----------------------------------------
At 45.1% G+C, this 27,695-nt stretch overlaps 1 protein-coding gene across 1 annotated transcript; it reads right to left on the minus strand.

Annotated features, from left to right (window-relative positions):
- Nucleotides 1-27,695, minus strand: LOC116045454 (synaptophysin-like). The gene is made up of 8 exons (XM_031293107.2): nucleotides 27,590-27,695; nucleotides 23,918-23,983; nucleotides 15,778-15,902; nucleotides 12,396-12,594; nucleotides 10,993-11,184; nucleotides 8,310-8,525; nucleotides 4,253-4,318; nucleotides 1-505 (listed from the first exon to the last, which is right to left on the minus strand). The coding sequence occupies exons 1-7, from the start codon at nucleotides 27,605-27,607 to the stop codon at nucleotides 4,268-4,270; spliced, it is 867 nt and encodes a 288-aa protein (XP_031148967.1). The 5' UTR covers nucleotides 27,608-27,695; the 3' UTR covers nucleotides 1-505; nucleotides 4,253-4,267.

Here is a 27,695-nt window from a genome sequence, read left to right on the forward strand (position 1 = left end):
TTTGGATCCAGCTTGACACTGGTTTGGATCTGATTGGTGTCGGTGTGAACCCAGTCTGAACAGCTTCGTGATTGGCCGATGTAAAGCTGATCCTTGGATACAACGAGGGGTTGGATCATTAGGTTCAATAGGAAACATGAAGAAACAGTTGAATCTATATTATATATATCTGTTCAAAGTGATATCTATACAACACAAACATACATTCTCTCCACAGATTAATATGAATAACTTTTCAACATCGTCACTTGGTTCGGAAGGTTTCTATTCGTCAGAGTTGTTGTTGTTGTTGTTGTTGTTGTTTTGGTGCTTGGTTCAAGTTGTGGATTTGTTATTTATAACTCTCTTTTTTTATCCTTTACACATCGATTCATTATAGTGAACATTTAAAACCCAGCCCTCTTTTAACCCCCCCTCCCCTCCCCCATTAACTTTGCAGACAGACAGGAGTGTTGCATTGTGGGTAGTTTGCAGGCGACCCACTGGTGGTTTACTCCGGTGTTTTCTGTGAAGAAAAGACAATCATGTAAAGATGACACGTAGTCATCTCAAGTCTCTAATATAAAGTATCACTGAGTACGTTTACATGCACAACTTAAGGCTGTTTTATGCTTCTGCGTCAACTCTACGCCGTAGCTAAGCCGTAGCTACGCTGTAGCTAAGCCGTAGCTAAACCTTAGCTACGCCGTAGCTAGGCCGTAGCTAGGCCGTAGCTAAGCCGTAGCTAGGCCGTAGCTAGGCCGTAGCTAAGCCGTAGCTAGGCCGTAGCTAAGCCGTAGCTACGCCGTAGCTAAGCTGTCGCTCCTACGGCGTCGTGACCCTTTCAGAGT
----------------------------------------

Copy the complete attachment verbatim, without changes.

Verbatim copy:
At 45.1% G+C, this 27,695-nt stretch overlaps 1 protein-coding gene across 1 annotated transcript; it reads right to left on the minus strand.

Annotated features, from left to right (window-relative positions):
- Nucleotides 1-27,695, minus strand: LOC116045454 (synaptophysin-like). The gene is made up of 8 exons (XM_031293107.2): nucleotides 27,590-27,695; nucleotides 23,918-23,983; nucleotides 15,778-15,902; nucleotides 12,396-12,594; nucleotides 10,993-11,184; nucleotides 8,310-8,525; nucleotides 4,253-4,318; nucleotides 1-505 (listed from the first exon to the last, which is right to left on the minus strand). The coding sequence occupies exons 1-7, from the start codon at nucleotides 27,605-27,607 to the stop codon at nucleotides 4,268-4,270; spliced, it is 867 nt and encodes a 288-aa protein (XP_031148967.1). The 5' UTR covers nucleotides 27,608-27,695; the 3' UTR covers nucleotides 1-505; nucleotides 4,253-4,267.

Here is a 27,695-nt window from a genome sequence, read left to right on the forward strand (position 1 = left end):
TTTGGATCCAGCTTGACACTGGTTTGGATCTGATTGGTGTCGGTGTGAACCCAGTCTGAACAGCTTCGTGATTGGCCGATGTAAAGCTGATCCTTGGATACAACGAGGGGTTGGATCATTAGGTTCAATAGGAAACATGAAGAAACAGTTGAATCTATATTATATATATCTGTTCAAAGTGATATCTATACAACACAAACATACATTCTCTCCACAGATTAATATGAATAACTTTTCAACATCGTCACTTGGTTCGGAAGGTTTCTATTCGTCAGAGTTGTTGTTGTTGTTGTTGTTGTTGTTTTGGTGCTTGGTTCAAGTTGTGGATTTGTTATTTATAACTCTCTTTTTTTATCCTTTACACATCGATTCATTATAGTGAACATTTAAAACCCAGCCCTCTTTTAACCCCCCCTCCCCTCCCCCATTAACTTTGCAGACAGACAGGAGTGTTGCATTGTGGGTAGTTTGCAGGCGACCCACTGGTGGTTTACTCCGGTGTTTTCTGTGAAGAAAAGACAATCATGTAAAGATGACACGTAGTCATCTCAAGTCTCTAATATAAAGTATCACTGAGTACGTTTACATGCACAACTTAAGGCTGTTTTATGCTTCTGCGTCAACTCTACGCCGTAGCTAAGCCGTAGCTACGCTGTAGCTAAGCCGTAGCTAAACCTTAGCTACGCCGTAGCTAGGCCGTAGCTAGGCCGTAGCTAAGCCGTAGCTAGGCCGTAGCTAGGCCGTAGCTAAGCCGTAGCTAGGCCGTAGCTAAGCCGTAGCTACGCCGTAGCTAAGCTGTCGCTCCTACGGCGTCGTGACCCTTTCAGAGT